Diolch, Cadeirydd. Fel mae'r Cadeirydd wedi dweud, rŷn ni'n symud ymlaen i graffu ar ychydig bach o elfennau o'r is-ddeddfwriaeth rŵan sy'n berthnasol i adael yr Undeb Ewropeaidd. Allech chi yn gyntaf gadarnhau y bydd Llywodraeth Cymru yn ymrwymo i ddefnyddio Rheol Sefydlog 30C i roi gwybod i'r Senedd ei bod yn rhoi cydsyniad i Weinidogion y Deyrnas Unedig reoleiddio mewn meysydd datganoledig o dan ddeddfwriaeth sylfaenol y Deyrnas Unedig yn ymwneud â Brexit?
Thank you, Chair. As the Chair mentioned, we are now going to move to scrutinise some elements of subordinate legislation related to exiting the European Union. Can you first of all confirm whether the Welsh Government will commit to using the Standing Order 30C process to notify the Senedd of its consent to UK Ministers regulating in devolved areas under all the UK's primary legislation on Brexit?
Jest yn gyntaf, byddwn i'n dweud ein bod ni'n cydnabod pa mor bwysig yw e—pa mor bwysig yw'r Rheol Sefydlog hynny ac, wrth gwrs, gallu'r Senedd i graffu ar hyn. Mae'r Prif Weinidog, rwy'n credu, newydd ymateb i lythyr oddi wrth y pwyllgor yn cytuno i ddymuniad y pwyllgor ein bod ni'n ymestyn 30C i gynnwys y math yna o reoliadau, a rheoliadau o dan y Biliau rŷn ni newydd fod yn eu trafod nhw, a bod y protocol newydd fyddai'n dod ac yn deillio o hynny wedyn yn ymestyn tan ddiwedd tymor y Senedd hwn.
I would first of all say that we do recognise how important that Standing Order is, and the Senedd's ability to scrutinise this process. I think the First Minister's just responded to a letter from the committee agreeing to the committee's aspiration that we should extend Standing Order 30C to include those kinds of regulations, and regulations under the Bills we've just been discussing, and that the protocol emerging from that would extend until the end of this Senedd term.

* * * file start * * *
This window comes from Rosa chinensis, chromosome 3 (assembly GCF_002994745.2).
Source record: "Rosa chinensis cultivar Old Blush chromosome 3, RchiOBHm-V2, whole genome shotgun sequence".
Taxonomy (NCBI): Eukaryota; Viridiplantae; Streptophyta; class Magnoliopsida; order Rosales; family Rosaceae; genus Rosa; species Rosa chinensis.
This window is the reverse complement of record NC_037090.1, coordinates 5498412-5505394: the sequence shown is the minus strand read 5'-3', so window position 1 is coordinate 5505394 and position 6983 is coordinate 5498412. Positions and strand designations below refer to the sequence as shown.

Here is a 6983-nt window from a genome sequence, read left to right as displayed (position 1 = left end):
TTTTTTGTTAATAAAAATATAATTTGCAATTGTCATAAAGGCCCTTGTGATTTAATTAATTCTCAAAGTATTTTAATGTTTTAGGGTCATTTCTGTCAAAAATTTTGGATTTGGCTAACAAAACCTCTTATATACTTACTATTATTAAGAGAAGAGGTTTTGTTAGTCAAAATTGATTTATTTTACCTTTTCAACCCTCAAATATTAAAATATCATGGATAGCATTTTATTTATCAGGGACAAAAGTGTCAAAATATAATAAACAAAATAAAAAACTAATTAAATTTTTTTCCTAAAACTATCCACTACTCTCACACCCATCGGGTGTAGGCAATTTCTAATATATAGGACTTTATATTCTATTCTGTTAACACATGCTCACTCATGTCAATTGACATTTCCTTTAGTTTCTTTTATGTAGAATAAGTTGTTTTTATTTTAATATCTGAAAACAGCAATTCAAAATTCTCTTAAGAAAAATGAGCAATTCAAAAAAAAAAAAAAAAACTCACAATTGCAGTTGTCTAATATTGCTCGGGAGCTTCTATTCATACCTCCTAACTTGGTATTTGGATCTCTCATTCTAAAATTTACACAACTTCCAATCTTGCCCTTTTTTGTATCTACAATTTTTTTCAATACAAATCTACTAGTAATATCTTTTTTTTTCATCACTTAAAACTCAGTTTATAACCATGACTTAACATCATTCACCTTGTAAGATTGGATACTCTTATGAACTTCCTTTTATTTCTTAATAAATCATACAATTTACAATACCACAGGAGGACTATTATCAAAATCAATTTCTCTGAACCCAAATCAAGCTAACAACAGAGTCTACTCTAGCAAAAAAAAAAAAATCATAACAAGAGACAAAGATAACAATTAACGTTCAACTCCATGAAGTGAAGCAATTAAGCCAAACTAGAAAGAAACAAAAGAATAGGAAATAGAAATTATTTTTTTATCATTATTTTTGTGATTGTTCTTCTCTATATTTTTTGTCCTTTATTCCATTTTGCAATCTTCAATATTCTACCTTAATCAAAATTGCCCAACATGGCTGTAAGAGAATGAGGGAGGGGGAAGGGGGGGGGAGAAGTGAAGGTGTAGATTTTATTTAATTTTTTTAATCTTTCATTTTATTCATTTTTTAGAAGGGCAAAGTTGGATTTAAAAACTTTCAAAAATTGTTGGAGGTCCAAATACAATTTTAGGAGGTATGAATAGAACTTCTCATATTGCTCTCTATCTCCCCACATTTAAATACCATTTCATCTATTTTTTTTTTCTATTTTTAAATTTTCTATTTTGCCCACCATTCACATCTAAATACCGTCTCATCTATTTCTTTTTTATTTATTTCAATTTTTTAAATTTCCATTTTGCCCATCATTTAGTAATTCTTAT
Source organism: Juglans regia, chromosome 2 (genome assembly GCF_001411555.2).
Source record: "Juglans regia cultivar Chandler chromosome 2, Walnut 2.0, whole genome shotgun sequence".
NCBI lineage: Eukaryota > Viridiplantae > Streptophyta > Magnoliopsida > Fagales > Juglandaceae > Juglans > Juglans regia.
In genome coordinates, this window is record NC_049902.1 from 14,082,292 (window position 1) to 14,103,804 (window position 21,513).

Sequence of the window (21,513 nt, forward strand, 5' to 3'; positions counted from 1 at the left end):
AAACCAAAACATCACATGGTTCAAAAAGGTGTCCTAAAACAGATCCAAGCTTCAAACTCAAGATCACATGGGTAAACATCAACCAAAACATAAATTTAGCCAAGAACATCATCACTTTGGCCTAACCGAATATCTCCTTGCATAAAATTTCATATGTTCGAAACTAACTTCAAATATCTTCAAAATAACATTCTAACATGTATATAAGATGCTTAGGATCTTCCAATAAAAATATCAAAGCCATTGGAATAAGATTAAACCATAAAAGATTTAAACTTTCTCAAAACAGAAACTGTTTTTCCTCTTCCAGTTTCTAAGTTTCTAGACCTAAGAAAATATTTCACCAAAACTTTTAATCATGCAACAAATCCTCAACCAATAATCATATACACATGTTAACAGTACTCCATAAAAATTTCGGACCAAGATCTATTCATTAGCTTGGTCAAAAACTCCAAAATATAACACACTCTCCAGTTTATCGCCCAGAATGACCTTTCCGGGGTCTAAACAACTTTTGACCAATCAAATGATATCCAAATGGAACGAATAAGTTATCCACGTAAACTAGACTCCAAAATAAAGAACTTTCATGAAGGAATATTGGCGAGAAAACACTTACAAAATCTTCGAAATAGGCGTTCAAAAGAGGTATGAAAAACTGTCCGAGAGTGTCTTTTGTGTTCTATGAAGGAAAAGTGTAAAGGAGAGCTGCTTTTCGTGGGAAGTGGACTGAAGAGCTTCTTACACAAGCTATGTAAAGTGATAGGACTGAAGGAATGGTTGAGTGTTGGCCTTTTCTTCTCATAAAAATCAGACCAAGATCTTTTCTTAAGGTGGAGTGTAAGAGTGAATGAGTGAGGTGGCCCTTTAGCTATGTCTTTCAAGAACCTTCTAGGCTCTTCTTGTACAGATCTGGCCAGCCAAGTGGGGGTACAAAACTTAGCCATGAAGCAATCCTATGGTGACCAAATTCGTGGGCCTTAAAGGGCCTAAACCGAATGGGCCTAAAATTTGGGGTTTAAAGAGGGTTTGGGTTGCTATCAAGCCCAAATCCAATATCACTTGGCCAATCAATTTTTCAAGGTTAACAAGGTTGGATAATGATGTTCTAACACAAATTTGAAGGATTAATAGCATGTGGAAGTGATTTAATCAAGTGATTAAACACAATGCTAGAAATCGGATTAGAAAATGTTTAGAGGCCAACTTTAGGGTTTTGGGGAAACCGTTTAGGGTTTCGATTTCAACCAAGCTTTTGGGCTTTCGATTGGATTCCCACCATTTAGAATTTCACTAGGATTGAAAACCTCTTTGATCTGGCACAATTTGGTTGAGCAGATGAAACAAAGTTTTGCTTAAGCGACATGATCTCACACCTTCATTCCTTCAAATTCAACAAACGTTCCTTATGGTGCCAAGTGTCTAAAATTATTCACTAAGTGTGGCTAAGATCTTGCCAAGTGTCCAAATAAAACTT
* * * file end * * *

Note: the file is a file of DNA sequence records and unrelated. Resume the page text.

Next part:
Diolch am hynny, achos mi fyddwch chi yn gallu deall ein pryderon fel pwyllgor sydd yn obsesiynu pan fydd llywodraethau eraill yn ceisio deddfu mewn meysydd datganoledig. Felly, diolch am hynny.
Allaf i bellach ofyn i chi a allech chi roi'r wybodaeth ddiweddaraf i'r pwyllgor yma am nifer yr offerynnau statudol y bydd eu hangen cyn diwedd y cyfnod pontio, ac egluro pam mae'r asesiadau wedi newid dros y misoedd diwethaf yn ôl pob golwg?
Thank you for that, because you will understand our concerns as a committee that obsesses about other governments seeking to legislate in devolved areas. So, thank you for that.
Can I ask you also whether you can provide the committee with an update on the volume of statutory instruments required between now and the end of the transition period, and to clarify why the assessments appear to have changed over recent months?
Bydd angen nifer sylweddol o ddeddfwriaeth eilradd yn hyn o beth. Cawsom ni, ar ddiwedd tymor yr haf, am y tro cyntaf, adroddiad gweddol fanwl o'r cynllun SIs gan Lywodraeth y Deyrnas Gyfunol mewn meysydd sydd ag elfen ddatganoledig. Mae hyn, wrth gwrs, yn ymwneud â'r cytundeb ymadael ar y cyfan. O ran y rhestr ddiweddaraf sydd gyda ni fan hyn, rŷn ni'n darogan y bydd rhyw 45 o SIs yn gofyn am ein cydsyniad ni i newidiadau, a bydd hynny'n digwydd trwy lythyru ac ati. Mae'r pwyslais yn y meysydd hynny ar newidiadau yn nghyfraith yr Undeb Ewropeaidd a wedyn gweithredu'r cytundeb ymadael a chytundebau sy'n perthyn i hynny. O safbwynt SIs sydd yn cael eu gwneud yma yng Nghymru yn y meysydd hynny, rŷn ni'n credu y bydd angen tua 30, felly rhyw 75 os ŷch chi'n edrych ar y cyfan gyda'i gilydd. Mae hynny, wrth gwrs, yn dibynnu ar newidiadau a phenderfyniadau ynglŷn â'r protocol, a dyw hynny ddim yn cymryd i ystyriaeth unrhyw newidiadau a fyddai'n deillio o gytundeb rhwng Llywodraeth y Deyrnas Gyfunol a'r Undeb Ewropeaidd. Felly, mae hynny ar ben y rhifau rwyf newydd eu rhoi i chi nawr.